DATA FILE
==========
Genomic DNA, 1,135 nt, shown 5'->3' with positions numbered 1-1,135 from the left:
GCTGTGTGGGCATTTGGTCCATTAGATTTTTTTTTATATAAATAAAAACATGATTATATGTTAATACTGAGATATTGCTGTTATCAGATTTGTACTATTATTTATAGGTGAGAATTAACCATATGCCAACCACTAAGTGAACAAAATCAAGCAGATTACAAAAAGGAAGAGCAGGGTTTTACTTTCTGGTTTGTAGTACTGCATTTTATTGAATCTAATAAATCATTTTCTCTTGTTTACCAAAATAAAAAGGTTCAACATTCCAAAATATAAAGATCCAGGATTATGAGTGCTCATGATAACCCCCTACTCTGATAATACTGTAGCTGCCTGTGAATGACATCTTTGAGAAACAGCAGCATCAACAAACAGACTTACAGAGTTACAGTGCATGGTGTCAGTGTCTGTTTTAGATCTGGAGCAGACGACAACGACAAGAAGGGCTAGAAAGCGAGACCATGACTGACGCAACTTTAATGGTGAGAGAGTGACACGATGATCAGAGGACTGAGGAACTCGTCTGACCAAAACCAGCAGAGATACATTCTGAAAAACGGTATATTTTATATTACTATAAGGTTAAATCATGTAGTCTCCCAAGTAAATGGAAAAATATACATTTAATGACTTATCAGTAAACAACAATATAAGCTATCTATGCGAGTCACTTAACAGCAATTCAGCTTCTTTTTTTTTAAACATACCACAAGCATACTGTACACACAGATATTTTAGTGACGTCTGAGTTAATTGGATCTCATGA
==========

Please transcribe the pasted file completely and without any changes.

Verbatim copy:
Genomic DNA, 1,135 nt, shown 5'->3' with positions numbered 1-1,135 from the left:
GCTGTGTGGGCATTTGGTCCATTAGATTTTTTTTTATATAAATAAAAACATGATTATATGTTAATACTGAGATATTGCTGTTATCAGATTTGTACTATTATTTATAGGTGAGAATTAACCATATGCCAACCACTAAGTGAACAAAATCAAGCAGATTACAAAAAGGAAGAGCAGGGTTTTACTTTCTGGTTTGTAGTACTGCATTTTATTGAATCTAATAAATCATTTTCTCTTGTTTACCAAAATAAAAAGGTTCAACATTCCAAAATATAAAGATCCAGGATTATGAGTGCTCATGATAACCCCCTACTCTGATAATACTGTAGCTGCCTGTGAATGACATCTTTGAGAAACAGCAGCATCAACAAACAGACTTACAGAGTTACAGTGCATGGTGTCAGTGTCTGTTTTAGATCTGGAGCAGACGACAACGACAAGAAGGGCTAGAAAGCGAGACCATGACTGACGCAACTTTAATGGTGAGAGAGTGACACGATGATCAGAGGACTGAGGAACTCGTCTGACCAAAACCAGCAGAGATACATTCTGAAAAACGGTATATTTTATATTACTATAAGGTTAAATCATGTAGTCTCCCAAGTAAATGGAAAAATATACATTTAATGACTTATCAGTAAACAACAATATAAGCTATCTATGCGAGTCACTTAACAGCAATTCAGCTTCTTTTTTTTTAAACATACCACAAGCATACTGTACACACAGATATTTTAGTGACGTCTGAGTTAATTGGATCTCATGA